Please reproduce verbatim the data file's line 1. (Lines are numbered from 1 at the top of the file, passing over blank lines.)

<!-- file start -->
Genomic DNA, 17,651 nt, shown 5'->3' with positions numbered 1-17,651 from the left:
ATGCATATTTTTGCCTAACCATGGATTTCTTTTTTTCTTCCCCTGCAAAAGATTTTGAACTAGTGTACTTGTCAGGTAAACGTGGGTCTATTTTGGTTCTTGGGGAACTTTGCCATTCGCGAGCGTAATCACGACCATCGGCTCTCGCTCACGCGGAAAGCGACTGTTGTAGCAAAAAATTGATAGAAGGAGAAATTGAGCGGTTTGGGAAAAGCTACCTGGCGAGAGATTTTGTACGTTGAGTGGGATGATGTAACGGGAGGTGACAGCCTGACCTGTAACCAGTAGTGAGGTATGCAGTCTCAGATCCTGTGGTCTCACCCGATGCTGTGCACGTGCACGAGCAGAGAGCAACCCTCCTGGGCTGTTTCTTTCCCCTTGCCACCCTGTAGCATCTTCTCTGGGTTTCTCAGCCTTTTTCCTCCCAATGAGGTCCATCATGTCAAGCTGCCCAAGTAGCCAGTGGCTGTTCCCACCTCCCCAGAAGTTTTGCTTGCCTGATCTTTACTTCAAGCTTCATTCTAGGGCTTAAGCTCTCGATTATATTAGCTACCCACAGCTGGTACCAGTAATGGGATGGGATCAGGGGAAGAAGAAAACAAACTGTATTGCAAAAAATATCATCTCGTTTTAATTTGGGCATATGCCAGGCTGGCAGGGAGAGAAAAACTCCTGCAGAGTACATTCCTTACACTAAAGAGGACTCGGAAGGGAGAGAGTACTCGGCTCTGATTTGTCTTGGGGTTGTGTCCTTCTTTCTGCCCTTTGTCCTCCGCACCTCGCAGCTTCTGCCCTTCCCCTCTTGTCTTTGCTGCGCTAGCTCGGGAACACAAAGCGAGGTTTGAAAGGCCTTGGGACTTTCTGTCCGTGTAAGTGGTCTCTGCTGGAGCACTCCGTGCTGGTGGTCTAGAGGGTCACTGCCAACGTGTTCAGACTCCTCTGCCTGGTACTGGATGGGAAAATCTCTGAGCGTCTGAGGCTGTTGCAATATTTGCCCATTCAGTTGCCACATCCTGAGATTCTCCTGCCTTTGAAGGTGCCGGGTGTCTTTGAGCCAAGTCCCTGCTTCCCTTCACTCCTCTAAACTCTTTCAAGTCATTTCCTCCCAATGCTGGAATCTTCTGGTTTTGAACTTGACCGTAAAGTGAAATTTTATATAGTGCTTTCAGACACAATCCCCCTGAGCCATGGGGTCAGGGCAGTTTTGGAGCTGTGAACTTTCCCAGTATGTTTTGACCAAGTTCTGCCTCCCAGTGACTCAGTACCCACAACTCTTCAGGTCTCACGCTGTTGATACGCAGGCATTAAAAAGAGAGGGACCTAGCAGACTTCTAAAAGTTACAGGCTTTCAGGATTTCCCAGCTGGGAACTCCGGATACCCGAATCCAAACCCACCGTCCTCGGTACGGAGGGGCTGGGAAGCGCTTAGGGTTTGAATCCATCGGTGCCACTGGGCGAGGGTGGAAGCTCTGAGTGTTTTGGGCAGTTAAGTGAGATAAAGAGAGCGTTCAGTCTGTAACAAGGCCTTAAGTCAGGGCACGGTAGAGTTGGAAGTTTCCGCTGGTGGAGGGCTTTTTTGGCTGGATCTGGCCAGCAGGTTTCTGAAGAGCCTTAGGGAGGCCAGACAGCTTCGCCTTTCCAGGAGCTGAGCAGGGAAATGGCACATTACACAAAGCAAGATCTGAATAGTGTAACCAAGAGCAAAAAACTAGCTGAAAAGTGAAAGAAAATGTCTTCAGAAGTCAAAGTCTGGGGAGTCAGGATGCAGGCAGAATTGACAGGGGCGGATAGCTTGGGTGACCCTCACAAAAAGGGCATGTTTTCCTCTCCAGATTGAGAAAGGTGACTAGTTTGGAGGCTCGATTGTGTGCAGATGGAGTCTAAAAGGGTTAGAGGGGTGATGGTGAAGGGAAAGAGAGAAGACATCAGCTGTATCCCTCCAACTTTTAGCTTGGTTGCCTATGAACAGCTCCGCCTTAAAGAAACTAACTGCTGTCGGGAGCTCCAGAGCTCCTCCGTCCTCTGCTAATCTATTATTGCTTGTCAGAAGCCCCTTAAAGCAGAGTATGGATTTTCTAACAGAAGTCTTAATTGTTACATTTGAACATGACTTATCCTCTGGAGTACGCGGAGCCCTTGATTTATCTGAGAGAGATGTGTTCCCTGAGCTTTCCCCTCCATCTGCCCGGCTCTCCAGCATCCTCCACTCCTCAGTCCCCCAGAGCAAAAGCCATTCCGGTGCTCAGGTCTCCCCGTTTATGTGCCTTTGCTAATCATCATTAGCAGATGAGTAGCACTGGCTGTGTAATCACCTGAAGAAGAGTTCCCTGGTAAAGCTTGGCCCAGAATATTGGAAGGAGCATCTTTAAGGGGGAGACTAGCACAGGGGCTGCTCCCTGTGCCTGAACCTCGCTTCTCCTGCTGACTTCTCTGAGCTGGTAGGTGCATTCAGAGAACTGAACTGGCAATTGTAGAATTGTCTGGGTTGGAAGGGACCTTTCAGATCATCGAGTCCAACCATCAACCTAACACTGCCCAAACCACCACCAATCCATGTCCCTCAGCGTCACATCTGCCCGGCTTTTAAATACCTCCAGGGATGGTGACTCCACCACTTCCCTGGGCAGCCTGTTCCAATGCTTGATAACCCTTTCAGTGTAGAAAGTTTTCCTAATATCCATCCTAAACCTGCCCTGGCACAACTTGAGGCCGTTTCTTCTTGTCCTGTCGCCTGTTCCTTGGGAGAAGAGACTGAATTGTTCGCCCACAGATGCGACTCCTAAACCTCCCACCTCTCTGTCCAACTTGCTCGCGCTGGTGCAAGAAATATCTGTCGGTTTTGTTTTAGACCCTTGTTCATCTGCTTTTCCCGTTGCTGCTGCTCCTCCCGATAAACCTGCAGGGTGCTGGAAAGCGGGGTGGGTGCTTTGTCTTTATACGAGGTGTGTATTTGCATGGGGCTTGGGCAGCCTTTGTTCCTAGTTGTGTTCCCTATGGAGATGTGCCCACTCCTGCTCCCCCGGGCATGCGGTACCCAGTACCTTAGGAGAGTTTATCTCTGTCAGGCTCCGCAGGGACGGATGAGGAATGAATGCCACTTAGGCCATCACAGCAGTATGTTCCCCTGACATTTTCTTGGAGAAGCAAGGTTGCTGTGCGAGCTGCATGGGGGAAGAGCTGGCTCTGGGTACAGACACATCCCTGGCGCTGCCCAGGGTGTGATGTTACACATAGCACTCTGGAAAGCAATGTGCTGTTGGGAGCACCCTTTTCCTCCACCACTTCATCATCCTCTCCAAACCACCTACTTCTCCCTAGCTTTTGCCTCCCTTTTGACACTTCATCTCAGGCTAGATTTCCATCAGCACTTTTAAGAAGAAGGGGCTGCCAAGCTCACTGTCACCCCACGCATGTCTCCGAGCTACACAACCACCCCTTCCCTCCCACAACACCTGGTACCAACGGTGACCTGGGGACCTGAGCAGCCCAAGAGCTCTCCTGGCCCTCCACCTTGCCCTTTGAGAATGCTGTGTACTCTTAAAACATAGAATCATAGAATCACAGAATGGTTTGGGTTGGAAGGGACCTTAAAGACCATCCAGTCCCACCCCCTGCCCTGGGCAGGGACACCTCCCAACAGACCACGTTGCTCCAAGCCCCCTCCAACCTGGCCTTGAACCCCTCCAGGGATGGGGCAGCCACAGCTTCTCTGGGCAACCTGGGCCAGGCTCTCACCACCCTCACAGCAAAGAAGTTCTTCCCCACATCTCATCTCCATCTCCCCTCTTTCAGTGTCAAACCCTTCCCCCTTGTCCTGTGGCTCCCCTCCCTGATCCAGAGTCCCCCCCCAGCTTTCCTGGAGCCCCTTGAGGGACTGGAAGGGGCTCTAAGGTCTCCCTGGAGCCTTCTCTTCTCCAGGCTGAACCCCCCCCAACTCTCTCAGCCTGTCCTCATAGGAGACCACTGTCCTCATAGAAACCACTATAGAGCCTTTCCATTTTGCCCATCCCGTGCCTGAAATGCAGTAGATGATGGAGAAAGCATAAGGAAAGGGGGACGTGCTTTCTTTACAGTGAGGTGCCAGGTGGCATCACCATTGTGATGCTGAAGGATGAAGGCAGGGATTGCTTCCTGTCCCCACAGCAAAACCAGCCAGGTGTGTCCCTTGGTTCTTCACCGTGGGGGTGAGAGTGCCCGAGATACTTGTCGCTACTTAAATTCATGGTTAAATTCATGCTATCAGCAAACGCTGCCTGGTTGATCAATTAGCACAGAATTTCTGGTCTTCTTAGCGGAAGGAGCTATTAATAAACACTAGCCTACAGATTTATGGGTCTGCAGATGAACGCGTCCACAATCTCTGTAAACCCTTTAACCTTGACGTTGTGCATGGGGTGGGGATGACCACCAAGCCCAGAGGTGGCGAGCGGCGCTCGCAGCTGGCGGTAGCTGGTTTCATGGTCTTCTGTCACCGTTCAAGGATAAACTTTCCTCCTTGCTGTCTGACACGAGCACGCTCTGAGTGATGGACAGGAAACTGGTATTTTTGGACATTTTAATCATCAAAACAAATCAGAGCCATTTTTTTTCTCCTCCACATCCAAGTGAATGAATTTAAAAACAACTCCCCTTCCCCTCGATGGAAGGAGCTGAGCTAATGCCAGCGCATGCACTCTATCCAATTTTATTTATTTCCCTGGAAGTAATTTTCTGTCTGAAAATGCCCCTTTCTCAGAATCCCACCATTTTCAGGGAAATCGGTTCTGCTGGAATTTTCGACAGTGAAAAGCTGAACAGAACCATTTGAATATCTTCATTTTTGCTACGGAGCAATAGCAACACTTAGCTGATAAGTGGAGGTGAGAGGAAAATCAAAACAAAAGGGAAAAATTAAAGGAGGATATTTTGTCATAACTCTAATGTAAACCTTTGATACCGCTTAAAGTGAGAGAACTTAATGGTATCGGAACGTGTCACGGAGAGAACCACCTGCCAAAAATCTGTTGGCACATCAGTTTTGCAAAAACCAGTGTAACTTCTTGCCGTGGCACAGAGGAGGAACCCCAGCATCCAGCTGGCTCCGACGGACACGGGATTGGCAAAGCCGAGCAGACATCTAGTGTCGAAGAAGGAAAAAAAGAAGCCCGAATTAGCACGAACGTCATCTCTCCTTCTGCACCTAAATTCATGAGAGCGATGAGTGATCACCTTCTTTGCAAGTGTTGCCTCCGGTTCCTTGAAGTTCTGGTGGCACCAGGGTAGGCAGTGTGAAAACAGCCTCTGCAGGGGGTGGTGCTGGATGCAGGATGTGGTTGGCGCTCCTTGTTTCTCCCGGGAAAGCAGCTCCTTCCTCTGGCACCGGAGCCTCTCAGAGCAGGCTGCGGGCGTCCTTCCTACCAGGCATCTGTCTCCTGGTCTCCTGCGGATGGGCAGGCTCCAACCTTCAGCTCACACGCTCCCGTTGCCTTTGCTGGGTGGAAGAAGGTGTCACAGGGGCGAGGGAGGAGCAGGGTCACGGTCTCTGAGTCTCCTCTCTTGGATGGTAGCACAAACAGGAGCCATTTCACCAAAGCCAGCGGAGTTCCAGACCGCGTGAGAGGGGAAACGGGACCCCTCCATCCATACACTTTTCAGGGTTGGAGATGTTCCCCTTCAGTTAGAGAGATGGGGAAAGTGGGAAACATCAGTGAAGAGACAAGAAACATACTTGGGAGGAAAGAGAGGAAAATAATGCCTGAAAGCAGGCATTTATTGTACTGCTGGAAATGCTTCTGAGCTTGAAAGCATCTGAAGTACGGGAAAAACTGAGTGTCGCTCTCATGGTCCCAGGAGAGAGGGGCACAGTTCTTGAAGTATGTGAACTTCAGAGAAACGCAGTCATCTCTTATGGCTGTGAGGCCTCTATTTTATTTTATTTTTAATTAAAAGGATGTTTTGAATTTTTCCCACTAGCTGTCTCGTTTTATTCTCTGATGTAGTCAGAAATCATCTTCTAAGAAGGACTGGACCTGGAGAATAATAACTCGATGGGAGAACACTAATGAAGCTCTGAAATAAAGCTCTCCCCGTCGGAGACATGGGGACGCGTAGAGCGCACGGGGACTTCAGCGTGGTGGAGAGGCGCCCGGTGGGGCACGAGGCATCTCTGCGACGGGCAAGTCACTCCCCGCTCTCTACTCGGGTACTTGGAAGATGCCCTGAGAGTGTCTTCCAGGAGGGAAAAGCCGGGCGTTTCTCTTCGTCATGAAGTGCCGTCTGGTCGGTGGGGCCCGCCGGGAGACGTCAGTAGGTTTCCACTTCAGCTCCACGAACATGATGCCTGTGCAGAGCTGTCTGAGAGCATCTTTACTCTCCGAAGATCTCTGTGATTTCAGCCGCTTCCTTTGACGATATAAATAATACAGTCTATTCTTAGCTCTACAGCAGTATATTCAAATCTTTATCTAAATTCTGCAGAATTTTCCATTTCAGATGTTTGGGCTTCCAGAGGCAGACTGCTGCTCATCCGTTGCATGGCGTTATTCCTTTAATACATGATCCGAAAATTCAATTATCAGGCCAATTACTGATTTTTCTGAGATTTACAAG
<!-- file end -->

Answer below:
Genomic DNA, 17,651 nt, shown 5'->3' with positions numbered 1-17,651 from the left: